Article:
Computer. Tea, Earl Grey, Hot, at 0500.

Last night, we had tickets to see Kate Mulgrew in Tea at Five at the Pasadena Playhouse. Unfortunately, even though Kate’s website doesn’t indicate it, she is not doing Saturday evening performances. We found out about this Wednesday afternoon (as subscribers), but couldn’t change to another performance with her. Evidently, Kate pulled the change on the box office after the play opened, and we’ve never had an official explanation.

So, we got her talented understaudy, Paula Ewin (click here for an image of her with Kate), who evidently has been understudying Janeway Mulgrew for a long time. Ewin is a founding member of the 29th Street Rep, and recently appeared as Nora in Bold Girls and as Ruthie in High Priest of California She is producer and co-director of Look Here! A Portrait of Sylvia Sleigh. Guess what? We didn’t even miss the good captain.

For those unfamiliar with the play (which was written by Matthew Lombardo), it tells the story of an actress, a Miss Katherine Hepburn, a film actress who, when we meet here, has just come off a string of seven flops (including Break of Hearts (1935), Sylvia Scarlett (1935), Mary of Scotland (1936), Quality Street (1937) and Bringing Up Baby (1938)). She’s back at home recovering, and hoping for her next role as Scarlett O’Hara in Gone with the Wind (yes, she was a leading candidate for the role). The first act concerns this low time of her life, when she was dealing with career failure, a label as “box office poison”, a disasterous run in The Lake on Broadway (in 1934) where she was panned by critics and deserted by her audience. The act ends with her being offered a role on Broadway in The Philadelphia Story (which she would later buy to make into a movie).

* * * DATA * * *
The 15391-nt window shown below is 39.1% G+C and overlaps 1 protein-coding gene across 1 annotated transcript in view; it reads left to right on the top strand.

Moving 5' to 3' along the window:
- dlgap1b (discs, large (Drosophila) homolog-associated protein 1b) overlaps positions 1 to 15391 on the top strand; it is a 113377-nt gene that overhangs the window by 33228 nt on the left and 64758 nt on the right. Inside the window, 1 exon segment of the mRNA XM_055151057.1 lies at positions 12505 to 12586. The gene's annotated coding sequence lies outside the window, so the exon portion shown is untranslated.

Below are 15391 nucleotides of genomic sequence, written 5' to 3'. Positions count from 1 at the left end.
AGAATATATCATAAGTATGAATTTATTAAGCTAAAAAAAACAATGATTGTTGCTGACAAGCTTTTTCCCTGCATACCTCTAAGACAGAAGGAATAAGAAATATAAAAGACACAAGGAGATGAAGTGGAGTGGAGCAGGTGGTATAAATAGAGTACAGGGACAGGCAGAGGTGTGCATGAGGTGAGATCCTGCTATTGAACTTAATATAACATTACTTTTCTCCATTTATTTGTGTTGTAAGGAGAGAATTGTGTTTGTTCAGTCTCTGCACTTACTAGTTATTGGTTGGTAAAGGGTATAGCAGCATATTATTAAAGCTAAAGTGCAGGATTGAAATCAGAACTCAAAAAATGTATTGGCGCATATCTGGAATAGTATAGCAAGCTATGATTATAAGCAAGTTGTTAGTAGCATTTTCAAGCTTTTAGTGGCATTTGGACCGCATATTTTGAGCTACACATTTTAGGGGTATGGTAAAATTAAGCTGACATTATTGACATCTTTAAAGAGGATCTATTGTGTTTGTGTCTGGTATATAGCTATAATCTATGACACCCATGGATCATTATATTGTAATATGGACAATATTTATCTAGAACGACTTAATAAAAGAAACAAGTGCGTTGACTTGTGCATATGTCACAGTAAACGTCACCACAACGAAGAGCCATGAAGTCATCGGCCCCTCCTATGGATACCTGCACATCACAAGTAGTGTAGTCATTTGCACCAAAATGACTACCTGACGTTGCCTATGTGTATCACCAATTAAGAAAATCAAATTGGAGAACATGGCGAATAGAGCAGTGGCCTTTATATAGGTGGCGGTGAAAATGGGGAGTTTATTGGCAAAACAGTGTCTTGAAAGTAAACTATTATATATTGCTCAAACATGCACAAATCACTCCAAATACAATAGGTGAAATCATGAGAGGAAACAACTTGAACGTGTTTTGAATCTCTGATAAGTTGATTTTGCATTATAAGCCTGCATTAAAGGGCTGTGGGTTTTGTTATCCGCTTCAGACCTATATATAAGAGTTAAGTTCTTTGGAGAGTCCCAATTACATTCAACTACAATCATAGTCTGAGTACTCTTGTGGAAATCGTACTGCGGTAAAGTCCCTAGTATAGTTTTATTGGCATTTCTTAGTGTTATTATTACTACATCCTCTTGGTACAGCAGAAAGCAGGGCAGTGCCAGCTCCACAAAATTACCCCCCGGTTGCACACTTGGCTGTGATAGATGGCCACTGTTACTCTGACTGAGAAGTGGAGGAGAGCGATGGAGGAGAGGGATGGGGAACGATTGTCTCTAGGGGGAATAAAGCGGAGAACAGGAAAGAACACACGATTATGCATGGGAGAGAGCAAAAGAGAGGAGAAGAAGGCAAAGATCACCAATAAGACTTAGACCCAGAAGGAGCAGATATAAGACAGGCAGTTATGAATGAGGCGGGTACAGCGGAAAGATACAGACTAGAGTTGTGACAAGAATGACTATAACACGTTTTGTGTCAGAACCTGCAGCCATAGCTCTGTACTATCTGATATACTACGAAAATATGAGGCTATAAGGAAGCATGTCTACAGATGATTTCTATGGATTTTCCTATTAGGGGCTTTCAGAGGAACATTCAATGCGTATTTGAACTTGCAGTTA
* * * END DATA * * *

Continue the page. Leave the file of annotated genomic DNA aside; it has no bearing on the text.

The second act takes place in 1983, when Kate is at home with a broken ankle. She provides some stories about her relationship with “Spence“, and tells the story of how she found the body of her brother Tom after he died attempting a rope trick at the age of 15. This latter incident completely changed her life. She also relates how she played Coco Chanel on Broadway, and had a run-in with Stephen Sondheim. At the end of the act, she finally agrees to do some project with Warren Beatty. This was the film Love Affair made in 1994, her last film appearance. This is odd to be discussing in 1983, as she did a number of TV movies post 1983, including the well received Mrs. Delafield Wants To Marry in 1986.

We found the production to be very good, and it has gotten good reviews elsewhere. Yet most of the reviews (Los Angeles Times, Variety, Orange County Register) concentrate more on Mulgrew’s performance (OCRegister: “Starfleet Capt. Janeway was Katharine Hepburn in a maroon uniform.”). They seem to uniformally feel the script was shallow (LA Times: “Playwright Lombardo fudges the timing of incidents, puts words in other people’s mouths and distorts who was present at certain events. That’s bad enough. But what’s truly disappointing is that “Tea at Five” is more outline than play — a mere recitation of names and incidents, with little inherent drama.”)

I think they are right. The story itself is shallow. I can’t speak to the inaccuracies, but Miss Hepburn was a recluse about her private life, so the shallowness is understandable. Still, we enjoyed it.

Next up on the theatre schedule: Oliver! at the Cabrillo Music Theatre, the first production of the 2005-2006 season (the other productions are Forever Plaid and The Music Man (which replaced the previously announced Seussical (drat!). This will be in early November, to be followed by Open Window at the Pasadena Playhouse, a joint production with Deaf West. We’re also planning to get tickets for Pump Boys and Dinettes at the San Fernando Valley Playhouse, and I’ve toyed with the idea of getting tickets to The Grand Tour at The Colony Theatre in Burbank.

[Crossposted to cahwyguy and socal_theatre]